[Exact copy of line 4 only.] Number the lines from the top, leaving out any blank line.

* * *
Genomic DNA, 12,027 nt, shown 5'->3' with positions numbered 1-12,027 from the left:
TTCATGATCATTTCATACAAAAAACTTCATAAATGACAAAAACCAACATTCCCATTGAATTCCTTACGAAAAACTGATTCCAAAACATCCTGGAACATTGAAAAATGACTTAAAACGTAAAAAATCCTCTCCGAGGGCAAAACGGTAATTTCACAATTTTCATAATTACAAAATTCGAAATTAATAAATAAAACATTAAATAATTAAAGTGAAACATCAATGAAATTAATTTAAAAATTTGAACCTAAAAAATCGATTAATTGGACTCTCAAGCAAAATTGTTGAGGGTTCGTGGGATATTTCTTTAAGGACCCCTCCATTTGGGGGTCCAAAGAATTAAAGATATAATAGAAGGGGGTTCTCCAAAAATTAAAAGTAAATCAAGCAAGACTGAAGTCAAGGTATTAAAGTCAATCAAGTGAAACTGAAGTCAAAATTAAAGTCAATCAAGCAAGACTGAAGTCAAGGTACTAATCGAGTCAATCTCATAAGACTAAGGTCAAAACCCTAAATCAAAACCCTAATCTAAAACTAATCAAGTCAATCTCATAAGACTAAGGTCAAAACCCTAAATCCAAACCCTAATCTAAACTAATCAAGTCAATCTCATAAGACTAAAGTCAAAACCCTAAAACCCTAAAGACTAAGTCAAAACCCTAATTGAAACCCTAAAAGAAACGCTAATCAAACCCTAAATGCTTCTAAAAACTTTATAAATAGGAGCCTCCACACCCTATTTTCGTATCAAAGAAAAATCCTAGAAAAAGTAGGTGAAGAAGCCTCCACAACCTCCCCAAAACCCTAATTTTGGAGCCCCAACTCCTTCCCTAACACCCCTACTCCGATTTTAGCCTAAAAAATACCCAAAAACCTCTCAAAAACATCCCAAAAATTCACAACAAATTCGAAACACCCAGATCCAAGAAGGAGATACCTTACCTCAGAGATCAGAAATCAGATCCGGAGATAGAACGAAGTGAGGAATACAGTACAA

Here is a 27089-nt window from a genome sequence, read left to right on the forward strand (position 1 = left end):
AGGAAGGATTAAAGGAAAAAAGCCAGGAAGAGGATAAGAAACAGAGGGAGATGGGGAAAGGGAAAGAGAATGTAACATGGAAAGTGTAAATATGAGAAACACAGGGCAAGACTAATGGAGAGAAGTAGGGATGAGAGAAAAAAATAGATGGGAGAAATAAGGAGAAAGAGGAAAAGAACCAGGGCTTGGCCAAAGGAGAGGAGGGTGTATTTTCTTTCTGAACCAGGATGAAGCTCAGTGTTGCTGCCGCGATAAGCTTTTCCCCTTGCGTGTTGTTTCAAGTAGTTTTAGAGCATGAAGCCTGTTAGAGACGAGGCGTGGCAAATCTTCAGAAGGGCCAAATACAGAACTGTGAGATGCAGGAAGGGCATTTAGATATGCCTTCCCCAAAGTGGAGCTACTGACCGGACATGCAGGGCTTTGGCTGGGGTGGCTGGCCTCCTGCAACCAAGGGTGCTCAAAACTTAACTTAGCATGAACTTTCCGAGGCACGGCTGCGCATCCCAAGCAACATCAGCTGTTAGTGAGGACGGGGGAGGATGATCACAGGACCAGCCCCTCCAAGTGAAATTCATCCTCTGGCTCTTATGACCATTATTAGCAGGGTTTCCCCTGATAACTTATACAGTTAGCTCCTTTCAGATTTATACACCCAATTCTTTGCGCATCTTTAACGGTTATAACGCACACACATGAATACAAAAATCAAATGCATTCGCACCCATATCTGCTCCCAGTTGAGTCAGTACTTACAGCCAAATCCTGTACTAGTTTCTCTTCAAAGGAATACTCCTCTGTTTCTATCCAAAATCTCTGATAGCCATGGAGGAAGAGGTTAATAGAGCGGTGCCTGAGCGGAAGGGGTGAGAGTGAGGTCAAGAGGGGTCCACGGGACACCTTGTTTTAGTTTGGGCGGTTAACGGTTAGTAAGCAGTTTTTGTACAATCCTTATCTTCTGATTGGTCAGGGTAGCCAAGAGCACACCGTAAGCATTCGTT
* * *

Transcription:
AGGAAGGATTAAAGGAAAAAAGCCAGGAAGAGGATAAGAAACAGAGGGAGATGGGGAAAGGGAAAGAGAATGTAACATGGAAAGTGTAAATATGAGAAACACAGGGCAAGACTAATGGAGAGAAGTAGGGATGAGAGAAAAAAATAGATGGGAGAAATAAGGAGAAAGAGGAAAAGAACCAGGGCTTGGCCAAAGGAGAGGAGGGTGTATTTTCTTTCTGAACCAGGATGAAGCTCAGTGTTGCTGCCGCGATAAGCTTTTCCCCTTGCGTGTTGTTTCAAGTAGTTTTAGAGCATGAAGCCTGTTAGAGACGAGGCGTGGCAAATCTTCAGAAGGGCCAAATACAGAACTGTGAGATGCAGGAAGGGCATTTAGATATGCCTTCCCCAAAGTGGAGCTACTGACCGGACATGCAGGGCTTTGGCTGGGGTGGCTGGCCTCCTGCAACCAAGGGTGCTCAAAACTTAACTTAGCATGAACTTTCCGAGGCACGGCTGCGCATCCCAAGCAACATCAGCTGTTAGTGAGGACGGGGGAGGATGATCACAGGACCAGCCCCTCCAAGTGAAATTCATCCTCTGGCTCTTATGACCATTATTAGCAGGGTTTCCCCTGATAACTTATACAGTTAGCTCCTTTCAGATTTATACACCCAATTCTTTGCGCATCTTTAACGGTTATAACGCACACACATGAATACAAAAATCAAATGCATTCGCACCCATATCTGCTCCCAGTTGAGTCAGTACTTACAGCCAAATCCTGTACTAGTTTCTCTTCAAAGGAATACTCCTCTGTTTCTATCCAAAATCTCTGATAGCCATGGAGGAAGAGGTTAATAGAGCGGTGCCTGAGCGGAAGGGGTGAGAGTGAGGTCAAGAGGGGTCCACGGGACACCTTGTTTTAGTTTGGGCGGTTAACGGTTAGTAAGCAGTTTTTGTACAATCCTTATCTTCTGATTGGTCAGGGTAGCCAAGAGCACACCGTAAGCATTCGTT